Bacterial resistance to antibiotics: The more they resist, the more they divide
The number of multiresistant strains of bacteria in hospitals is increasing. Bacteria acquire resistance to antibiotics through mutations in their chromosomes and by incorporating new genes, either from the surrounding environment or from other bacteria. Now, a research team at the Portuguese CBA research (University of Lisbon) and the Instituto Gulbenkian de Ciência has shown that, surprisingly, when both mechanisms of resistance are playing out in the bacterium Escherichia coli (E. coli), its ability to survive and reproduce is increased. These results are now ublished in the open-access journal PLoS Genetics.
Usually, the acquisition of new genes, either through the insertion of pieces of DNA called plasmids or through mutations, comes at a cost to the bacteria, reflected in a reduction in its rate of cell division, for example. Francisco Dionísio, senior author of the paper, describes the process using the following analogy: "if you disassembled your computer and randomly changed connections and pieces, you wouldn't expect it to work better than before."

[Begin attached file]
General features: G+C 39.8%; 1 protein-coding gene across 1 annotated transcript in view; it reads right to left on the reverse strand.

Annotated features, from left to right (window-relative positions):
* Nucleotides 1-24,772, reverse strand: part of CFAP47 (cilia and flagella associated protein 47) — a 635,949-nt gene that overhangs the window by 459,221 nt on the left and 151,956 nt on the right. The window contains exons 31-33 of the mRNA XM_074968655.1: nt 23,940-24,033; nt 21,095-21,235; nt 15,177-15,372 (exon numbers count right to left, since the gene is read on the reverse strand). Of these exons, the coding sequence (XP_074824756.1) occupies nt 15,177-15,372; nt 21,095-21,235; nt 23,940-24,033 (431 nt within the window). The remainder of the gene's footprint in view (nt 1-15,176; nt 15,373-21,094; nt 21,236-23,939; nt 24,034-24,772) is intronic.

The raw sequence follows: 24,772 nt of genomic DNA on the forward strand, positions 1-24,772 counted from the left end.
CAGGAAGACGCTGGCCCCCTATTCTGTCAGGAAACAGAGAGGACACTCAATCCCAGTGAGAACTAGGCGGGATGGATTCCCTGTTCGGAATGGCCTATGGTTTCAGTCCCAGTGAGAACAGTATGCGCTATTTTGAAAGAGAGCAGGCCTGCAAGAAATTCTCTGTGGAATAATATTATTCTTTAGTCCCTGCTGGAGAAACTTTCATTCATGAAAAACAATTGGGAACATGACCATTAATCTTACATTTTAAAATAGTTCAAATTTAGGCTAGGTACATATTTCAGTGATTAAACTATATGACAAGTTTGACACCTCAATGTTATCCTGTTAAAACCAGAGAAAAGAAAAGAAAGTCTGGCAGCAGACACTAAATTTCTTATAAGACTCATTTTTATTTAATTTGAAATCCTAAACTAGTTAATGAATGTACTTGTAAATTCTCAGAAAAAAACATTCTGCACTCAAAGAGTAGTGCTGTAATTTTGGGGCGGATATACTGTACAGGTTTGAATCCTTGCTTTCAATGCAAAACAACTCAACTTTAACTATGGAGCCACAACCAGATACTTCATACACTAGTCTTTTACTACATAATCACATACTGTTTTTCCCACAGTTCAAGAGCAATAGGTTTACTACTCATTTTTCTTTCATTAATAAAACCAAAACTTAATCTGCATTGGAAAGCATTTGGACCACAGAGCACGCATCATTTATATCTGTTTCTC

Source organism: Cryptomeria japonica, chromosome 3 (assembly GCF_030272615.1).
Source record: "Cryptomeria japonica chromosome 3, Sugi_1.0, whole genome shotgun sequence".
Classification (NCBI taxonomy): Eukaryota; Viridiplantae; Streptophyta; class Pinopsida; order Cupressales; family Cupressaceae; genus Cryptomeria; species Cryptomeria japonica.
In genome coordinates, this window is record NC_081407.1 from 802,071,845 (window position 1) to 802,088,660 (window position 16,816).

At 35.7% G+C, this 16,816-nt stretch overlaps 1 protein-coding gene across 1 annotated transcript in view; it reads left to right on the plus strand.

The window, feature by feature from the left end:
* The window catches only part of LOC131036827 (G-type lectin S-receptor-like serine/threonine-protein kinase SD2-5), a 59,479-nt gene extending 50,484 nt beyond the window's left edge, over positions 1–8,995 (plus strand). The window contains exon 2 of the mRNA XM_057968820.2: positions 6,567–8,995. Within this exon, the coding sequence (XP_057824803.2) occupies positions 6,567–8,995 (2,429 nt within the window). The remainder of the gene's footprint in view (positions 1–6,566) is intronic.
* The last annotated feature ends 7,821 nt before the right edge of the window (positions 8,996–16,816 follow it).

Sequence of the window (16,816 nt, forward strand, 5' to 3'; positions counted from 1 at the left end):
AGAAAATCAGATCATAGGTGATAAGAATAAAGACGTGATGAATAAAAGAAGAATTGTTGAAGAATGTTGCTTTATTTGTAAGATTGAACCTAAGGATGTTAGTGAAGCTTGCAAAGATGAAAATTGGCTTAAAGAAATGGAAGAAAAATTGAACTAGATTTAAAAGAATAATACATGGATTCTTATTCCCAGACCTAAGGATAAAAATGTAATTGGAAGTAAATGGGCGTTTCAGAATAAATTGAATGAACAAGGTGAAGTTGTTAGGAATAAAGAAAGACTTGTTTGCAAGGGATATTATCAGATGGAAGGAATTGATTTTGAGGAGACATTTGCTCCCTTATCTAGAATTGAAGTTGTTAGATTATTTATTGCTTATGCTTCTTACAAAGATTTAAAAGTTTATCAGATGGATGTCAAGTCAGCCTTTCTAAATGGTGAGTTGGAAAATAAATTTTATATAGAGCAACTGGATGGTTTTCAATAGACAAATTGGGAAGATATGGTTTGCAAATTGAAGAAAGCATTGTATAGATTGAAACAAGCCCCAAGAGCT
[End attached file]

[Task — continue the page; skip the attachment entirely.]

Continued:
However, Francisco and his colleagues show that, when a mutation occurs in the chromosome of a bacterium that has already incorporated a resistance-carrying plasmid, the bacteria divide faster in 10% of the mutation-plasmid combinations tested. Similarly, bacteria that first acquire resistance to antibiotics through mutation of their chromosome and then gain further resistance by insertion of plasmids into their DNA show reproduction rate increases in 32% of combinations.
In 2009, the same research groups showed, for the first time, the importance of interactions between random genes in determining antibiotic resistance in bacteria. This latest study takes their initial findings a step further, by demonstrating that this is a general phenomenon, and thus may help to predict how a bacterial population will evolve after receiving a plasmid that confers resistance to a certain antibiotic.
Francisco Dionísio adds "These results are, at least, unexpected in light of what we previously knew about genetic interactions, and may underlie the mechanism whereby rapid resistance to antibiotics appeared.